Good management, not good luck, must be your mantra when running a small event says Eth Lloyd
There are many experts at arranging conferences and events, however, what about those smaller events within your workplace? If you have never done it before how do you go about it?
If you do not realise that the task of arranging e.g. a cocktail party, is a project, this may mean you do not realise that task would be easier to manage and more efficient if you applied basic project management tools.
When running a small event for your organisation, a helpful first step is to develop a brief setting out what you have been asked to do. Get the person who asked it of you to read, confirm and sign, so that you are both clear on what the task is.
The next step is to plan what needs to be done. Do not start doing the detailed tasks until you have planned what you must do. Develop a list of tasks to be done and the order in which you must do them. You might enter these tasks into your calendar, or diary, or put in your bring-back system, or develop a timeline.
Once you have clearly defined what you need to do then you can start working on the detail. For example, arranging a venue and confirming the time for a cocktail party might involve booking your own organisation’s board room or perhaps booking an external venue. This may affect the time you can start. Once you have a venue, date and time then you can develop the invitation, whether printed or email. What is important is that you can’t develop the invitation until you have all the details to put on it. You of course also can’t send it until you have a list of possible attendees.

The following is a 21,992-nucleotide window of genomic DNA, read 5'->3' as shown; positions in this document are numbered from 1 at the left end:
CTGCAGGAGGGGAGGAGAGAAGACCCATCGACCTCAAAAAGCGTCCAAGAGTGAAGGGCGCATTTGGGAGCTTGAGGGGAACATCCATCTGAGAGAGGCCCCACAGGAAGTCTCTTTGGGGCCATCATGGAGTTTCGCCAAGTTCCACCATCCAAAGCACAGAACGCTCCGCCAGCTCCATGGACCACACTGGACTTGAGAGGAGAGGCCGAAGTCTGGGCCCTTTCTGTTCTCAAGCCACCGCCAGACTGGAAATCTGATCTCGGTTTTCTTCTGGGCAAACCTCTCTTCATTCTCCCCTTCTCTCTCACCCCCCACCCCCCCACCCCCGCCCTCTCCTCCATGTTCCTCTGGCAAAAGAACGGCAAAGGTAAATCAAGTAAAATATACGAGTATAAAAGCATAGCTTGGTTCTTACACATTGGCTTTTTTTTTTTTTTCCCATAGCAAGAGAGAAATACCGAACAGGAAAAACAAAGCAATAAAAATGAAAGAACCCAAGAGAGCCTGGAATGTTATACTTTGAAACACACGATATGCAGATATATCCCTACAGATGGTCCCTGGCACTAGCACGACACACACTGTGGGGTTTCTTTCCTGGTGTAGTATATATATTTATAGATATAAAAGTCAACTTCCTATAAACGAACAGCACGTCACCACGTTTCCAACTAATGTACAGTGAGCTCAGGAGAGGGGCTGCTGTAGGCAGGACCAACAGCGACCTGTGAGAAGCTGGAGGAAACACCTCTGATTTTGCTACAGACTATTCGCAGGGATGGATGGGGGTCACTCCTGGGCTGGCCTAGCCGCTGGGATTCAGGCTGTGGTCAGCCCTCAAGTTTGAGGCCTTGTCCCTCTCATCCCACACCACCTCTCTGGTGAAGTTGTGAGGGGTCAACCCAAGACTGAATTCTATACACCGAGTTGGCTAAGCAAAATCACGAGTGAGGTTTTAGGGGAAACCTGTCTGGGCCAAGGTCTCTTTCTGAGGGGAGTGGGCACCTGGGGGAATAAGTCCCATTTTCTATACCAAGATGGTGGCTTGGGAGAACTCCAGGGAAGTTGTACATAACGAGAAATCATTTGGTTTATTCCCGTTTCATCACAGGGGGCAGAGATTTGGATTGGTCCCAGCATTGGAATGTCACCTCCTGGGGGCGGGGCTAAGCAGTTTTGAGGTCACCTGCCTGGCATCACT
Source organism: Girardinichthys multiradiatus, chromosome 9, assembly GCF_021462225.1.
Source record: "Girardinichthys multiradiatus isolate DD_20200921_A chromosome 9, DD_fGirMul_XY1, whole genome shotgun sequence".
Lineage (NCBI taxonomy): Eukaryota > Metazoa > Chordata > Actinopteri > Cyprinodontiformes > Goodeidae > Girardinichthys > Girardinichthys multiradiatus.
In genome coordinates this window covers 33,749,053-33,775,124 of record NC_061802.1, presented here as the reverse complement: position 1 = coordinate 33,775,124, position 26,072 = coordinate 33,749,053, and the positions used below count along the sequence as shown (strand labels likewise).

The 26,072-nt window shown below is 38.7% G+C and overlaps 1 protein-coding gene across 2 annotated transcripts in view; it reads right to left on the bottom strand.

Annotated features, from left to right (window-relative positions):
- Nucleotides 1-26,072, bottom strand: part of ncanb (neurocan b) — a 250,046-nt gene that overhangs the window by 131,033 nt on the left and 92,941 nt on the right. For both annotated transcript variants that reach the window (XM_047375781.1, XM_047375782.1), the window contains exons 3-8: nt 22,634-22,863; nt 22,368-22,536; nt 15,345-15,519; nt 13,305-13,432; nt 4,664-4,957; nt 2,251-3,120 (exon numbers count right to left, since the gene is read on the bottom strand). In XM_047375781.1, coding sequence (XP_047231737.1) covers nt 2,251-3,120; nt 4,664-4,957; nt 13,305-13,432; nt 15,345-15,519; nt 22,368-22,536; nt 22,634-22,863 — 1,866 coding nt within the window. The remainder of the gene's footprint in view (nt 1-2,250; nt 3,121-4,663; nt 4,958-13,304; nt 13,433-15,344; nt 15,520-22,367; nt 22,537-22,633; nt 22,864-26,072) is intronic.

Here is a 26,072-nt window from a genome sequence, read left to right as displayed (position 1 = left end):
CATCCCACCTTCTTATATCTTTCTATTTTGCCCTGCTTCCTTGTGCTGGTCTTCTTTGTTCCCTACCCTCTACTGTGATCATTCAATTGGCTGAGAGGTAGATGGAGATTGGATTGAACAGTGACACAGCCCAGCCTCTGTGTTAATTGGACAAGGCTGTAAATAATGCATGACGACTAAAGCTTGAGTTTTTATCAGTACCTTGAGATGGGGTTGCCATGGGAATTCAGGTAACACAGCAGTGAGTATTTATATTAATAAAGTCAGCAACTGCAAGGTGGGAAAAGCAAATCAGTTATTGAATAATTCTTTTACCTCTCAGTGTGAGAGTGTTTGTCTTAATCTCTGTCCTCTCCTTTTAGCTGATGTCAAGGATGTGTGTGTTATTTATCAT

The points in the paragraph above show the value of developing the list of tasks and recording them in a “timeline” so that you have everything you need before you start a task.
See if you can have access to any information around previous events arranged so that you do not waste time “re-inventing the wheel”. Take note of lessons learnt by others and what has worked well. Find out if your organisation has preferred suppliers for venue, catering, entertainment, etc. and make use of those where possible.
If you have an amount that can be spent, developing a formal budget (either by yourself if you have the skills or seek help if you do not) is essential to keep within your budgeted amount. Put in estimated amounts initially and then as you receive formal quotes update that figure in the budget.
For example, you might know that catering will be about $25/head so enter that in your budget at the start. When you receive the firm quote and you have managed to get it for $23.50 then change that figure ensuring you always know where you are with costs.
After the event, be sure to enter the final figure invoiced and paid so that you know what the final costs were. Perhaps the supplier gave you a 5% discount for having their invoice paid promptly so yet again the figure was changed and you can track it.
A step often overlooked with arranging an event, especially a smaller one, is reviewing how things went and writing a debrief report. This report should cover what went well, what went wrong and how that was fixed, whether you kept within budget and how you did that. This report will be a great help to those who next run the event and shows your skills in running the event, in tracking the event and in completing the event.
So many administrative professionals “hide their light”. When someone senior to them praises them for a job well done, their most common response is “It was nothing.” For some reason, it is very hard to say “Thank you, I really enjoyed using my skills” and if you had a team working with you, “I had a fantastic team who all contributed hugely to the success”.
Accepting appreciation from someone senior validates the skills you have used and increases your own feeling of worth. Using these basic tools demonstrates the skills you have and will give you confidence to accept that comment of appreciation from the CEO!